In the following we describe the methodological details of appetitive associative olfactory learning in Drosophila larvae. The setup, in combination with genetic interference, provides a handle to analyze the neuronal and molecular fundamentals of specifically associative learning in a simple larval brain. Organisms can use past experience to adjust present behavior. Such acquisition of behavioral potential can be defined as learning, and the physical bases of these potentials as memory traces1-4. Neuroscientists try to understand how these processes are organized in terms of molecular and neuronal changes in the brain by using a variety of methods in model organisms ranging from insects to vertebrates5,6. For such endeavors it is helpful to use model systems that are simple and experimentally accessible. The Drosophila larva has turned out to satisfy these demands based on the availability of robust behavioral assays, the existence of a variety of transgenic techniques and the elementary organization of the nervous system comprising only about 10,000 neurons (albeit with some concessions: cognitive limitations, few behavioral options, and richness of experience questionable)7-10. Drosophila larvae can form associations between odors and appetitive gustatory reinforcement like sugar11-14. In a standard assay, established in the lab of B. Gerber, animals receive a two-odor reciprocal training: A first group of larvae is exposed to an odor A together with a gustatory reinforcer (sugar reward) and is subsequently exposed to an odor B without reinforcement 9. Meanwhile a second group of larvae receives reciprocal training while experiencing odor A without reinforcement and subsequently being exposed to odor B with reinforcement (sugar reward). In the following both groups are tested for their preference between the two odors. Relatively higher preferences for the rewarded odor reflect associative learning - presented as a performance index (PI). The conclusion regarding the associative nature of the performance index is compelling, because apart from the contingency between odors and tastants, other parameters, such as odor and reward exposure, passage of time and handling do not differ between the two groups9.
Neuroscience, Issue 72, Developmental Biology, Neurobiology, Biochemistry, Molecular Biology, Physiology, Behavior, Drosophila, fruit fly, larvae, instar, olfaction, olfactory system, odor, 1-octanol, OCT, learning, reward, sugar, feeding, animal model
4334
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Fabrication And Characterization Of Photonic Crystal Slow Light Waveguides And Cavities
Authors: Christopher Paul Reardon, Isabella H. Rey, Karl Welna, Liam O'Faolain, Thomas F. Krauss.
Institutions: University of St Andrews.
Slow light has been one of the hot topics in the photonics community in the past decade, generating great interest both from a fundamental point of view and for its considerable potential for practical applications. Slow light photonic crystal waveguides, in particular, have played a major part and have been successfully employed for delaying optical signals1-4 and the enhancement of both linear5-7 and nonlinear devices.8-11 Photonic crystal cavities achieve similar effects to that of slow light waveguides, but over a reduced band-width. These cavities offer high Q-factor/volume ratio, for the realization of optically12 and electrically13 pumped ultra-low threshold lasers and the enhancement of nonlinear effects.14-16 Furthermore, passive filters17 and modulators18-19 have been demonstrated, exhibiting ultra-narrow line-width, high free-spectral range and record values of low energy consumption. To attain these exciting results, a robust repeatable fabrication protocol must be developed. In this paper we take an in-depth look at our fabrication protocol which employs electron-beam lithography for the definition of photonic crystal patterns and uses wet and dry etching techniques. Our optimised fabrication recipe results in photonic crystals that do not suffer from vertical asymmetry and exhibit very good edge-wall roughness. We discuss the results of varying the etching parameters and the detrimental effects that they can have on a device, leading to a diagnostic route that can be taken to identify and eliminate similar issues. The key to evaluating slow light waveguides is the passive characterization of transmission and group index spectra. Various methods have been reported, most notably resolving the Fabry-Perot fringes of the transmission spectrum20-21 and interferometric techniques.22-25 Here, we describe a direct, broadband measurement technique combining spectral interferometry with Fourier transform analysis.26 Our method stands out for its simplicity and power, as we can characterise a bare photonic crystal with access waveguides, without need for on-chip interference components, and the setup only consists of a Mach-Zehnder interferometer, with no need for moving parts and delay scans. When characterising photonic crystal cavities, techniques involving internal sources21 or external waveguides directly coupled to the cavity27 impact on the performance of the cavity itself, thereby distorting the measurement. Here, we describe a novel and non-intrusive technique that makes use of a cross-polarised probe beam and is known as resonant scattering (RS), where the probe is coupled out-of plane into the cavity through an objective. The technique was first demonstrated by McCutcheon et al.28 and further developed by Galli et al.29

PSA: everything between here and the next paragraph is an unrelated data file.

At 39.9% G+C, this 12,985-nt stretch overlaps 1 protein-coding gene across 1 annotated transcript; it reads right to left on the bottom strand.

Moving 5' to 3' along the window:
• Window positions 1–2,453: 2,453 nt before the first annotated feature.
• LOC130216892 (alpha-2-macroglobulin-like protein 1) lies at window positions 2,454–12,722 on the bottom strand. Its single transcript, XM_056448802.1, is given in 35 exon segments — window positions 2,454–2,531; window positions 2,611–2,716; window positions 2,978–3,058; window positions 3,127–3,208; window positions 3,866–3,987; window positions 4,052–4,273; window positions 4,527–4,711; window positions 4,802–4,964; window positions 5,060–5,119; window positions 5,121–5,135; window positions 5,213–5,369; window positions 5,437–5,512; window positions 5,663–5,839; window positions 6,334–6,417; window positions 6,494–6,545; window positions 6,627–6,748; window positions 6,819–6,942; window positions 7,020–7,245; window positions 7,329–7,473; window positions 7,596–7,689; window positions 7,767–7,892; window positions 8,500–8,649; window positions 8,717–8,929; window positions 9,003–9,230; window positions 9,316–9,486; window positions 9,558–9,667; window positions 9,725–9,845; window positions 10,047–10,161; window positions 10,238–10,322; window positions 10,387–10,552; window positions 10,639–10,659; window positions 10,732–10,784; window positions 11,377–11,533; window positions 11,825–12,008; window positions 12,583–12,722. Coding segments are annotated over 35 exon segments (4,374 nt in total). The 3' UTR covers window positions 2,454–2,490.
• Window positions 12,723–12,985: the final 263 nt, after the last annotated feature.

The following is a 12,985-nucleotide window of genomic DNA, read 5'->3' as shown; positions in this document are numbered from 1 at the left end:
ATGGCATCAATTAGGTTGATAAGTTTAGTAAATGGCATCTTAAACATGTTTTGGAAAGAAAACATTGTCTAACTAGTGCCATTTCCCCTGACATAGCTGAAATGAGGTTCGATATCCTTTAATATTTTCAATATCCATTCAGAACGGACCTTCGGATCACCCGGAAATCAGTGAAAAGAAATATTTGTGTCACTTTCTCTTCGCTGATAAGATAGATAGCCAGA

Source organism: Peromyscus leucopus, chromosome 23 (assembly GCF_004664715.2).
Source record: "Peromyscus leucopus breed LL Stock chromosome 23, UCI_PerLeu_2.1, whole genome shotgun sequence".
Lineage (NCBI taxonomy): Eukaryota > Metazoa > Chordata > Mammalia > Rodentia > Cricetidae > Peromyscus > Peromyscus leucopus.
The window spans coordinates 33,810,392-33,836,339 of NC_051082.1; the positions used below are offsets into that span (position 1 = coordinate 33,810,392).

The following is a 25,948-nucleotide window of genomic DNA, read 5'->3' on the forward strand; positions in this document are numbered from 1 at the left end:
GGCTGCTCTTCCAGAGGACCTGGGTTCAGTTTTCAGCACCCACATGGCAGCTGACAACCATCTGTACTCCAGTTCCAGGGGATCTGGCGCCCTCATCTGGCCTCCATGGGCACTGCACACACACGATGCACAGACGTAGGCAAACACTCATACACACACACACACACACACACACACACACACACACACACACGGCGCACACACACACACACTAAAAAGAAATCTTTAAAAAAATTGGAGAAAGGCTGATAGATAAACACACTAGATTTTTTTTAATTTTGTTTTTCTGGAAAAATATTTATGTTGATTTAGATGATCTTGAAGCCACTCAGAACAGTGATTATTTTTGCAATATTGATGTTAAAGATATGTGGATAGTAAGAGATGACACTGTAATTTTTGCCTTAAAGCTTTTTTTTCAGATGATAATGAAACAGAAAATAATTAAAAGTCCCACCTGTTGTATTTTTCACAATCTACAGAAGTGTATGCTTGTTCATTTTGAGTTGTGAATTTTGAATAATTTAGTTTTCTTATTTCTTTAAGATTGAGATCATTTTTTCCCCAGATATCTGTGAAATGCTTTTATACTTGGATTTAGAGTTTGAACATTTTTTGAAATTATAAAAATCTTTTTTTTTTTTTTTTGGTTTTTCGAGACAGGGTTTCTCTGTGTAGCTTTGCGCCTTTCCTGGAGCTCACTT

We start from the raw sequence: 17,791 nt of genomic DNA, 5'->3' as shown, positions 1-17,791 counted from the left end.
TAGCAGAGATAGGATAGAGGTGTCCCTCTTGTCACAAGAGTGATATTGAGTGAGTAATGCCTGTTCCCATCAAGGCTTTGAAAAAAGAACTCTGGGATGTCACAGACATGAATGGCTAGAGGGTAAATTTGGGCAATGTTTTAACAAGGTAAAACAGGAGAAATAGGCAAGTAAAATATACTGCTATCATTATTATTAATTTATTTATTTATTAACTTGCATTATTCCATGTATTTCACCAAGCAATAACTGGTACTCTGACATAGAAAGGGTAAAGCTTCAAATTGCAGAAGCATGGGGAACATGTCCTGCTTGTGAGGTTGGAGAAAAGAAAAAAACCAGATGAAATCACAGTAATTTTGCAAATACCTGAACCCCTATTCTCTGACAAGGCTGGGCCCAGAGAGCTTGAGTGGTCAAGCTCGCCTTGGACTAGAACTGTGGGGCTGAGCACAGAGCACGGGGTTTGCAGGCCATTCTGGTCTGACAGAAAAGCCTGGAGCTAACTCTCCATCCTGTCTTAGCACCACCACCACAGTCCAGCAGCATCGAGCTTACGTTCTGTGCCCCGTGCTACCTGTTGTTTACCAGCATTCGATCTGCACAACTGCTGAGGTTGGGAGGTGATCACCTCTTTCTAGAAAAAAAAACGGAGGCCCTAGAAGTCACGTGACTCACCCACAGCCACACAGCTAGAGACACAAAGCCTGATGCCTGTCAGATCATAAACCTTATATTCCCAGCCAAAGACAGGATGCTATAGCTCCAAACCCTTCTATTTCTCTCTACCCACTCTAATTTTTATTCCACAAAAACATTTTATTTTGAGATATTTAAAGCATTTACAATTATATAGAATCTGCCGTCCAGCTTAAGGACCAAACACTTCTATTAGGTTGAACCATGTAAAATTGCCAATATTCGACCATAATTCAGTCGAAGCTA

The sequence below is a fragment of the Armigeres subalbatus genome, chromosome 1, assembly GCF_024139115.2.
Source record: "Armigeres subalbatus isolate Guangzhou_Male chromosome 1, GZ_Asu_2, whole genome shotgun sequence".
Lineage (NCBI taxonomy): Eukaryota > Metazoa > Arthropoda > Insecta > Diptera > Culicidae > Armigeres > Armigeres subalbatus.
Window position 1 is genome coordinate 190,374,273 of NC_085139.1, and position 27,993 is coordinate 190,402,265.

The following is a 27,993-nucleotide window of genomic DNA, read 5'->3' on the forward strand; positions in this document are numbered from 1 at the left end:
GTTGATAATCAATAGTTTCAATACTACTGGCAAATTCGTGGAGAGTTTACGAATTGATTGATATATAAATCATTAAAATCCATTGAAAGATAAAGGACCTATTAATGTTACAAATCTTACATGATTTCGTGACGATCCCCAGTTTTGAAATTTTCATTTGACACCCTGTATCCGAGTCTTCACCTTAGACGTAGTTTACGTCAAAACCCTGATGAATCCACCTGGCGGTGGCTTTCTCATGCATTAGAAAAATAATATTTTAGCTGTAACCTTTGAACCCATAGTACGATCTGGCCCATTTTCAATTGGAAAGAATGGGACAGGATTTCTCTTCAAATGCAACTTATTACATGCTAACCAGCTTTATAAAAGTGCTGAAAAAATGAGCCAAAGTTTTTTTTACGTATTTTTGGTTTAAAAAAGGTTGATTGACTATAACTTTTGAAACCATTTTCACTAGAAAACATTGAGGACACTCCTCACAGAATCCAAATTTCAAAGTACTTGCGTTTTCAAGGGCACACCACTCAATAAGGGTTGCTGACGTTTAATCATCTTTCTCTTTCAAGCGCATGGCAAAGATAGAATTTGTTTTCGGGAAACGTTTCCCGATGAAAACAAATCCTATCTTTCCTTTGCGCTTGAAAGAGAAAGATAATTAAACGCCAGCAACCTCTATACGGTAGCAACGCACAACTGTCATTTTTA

Physics, Issue 69, Optics and Photonics, Astronomy, light scattering, light transmission, optical waveguides, photonics, photonic crystals, Slow-light, Cavities, Waveguides, Silicon, SOI, Fabrication, Characterization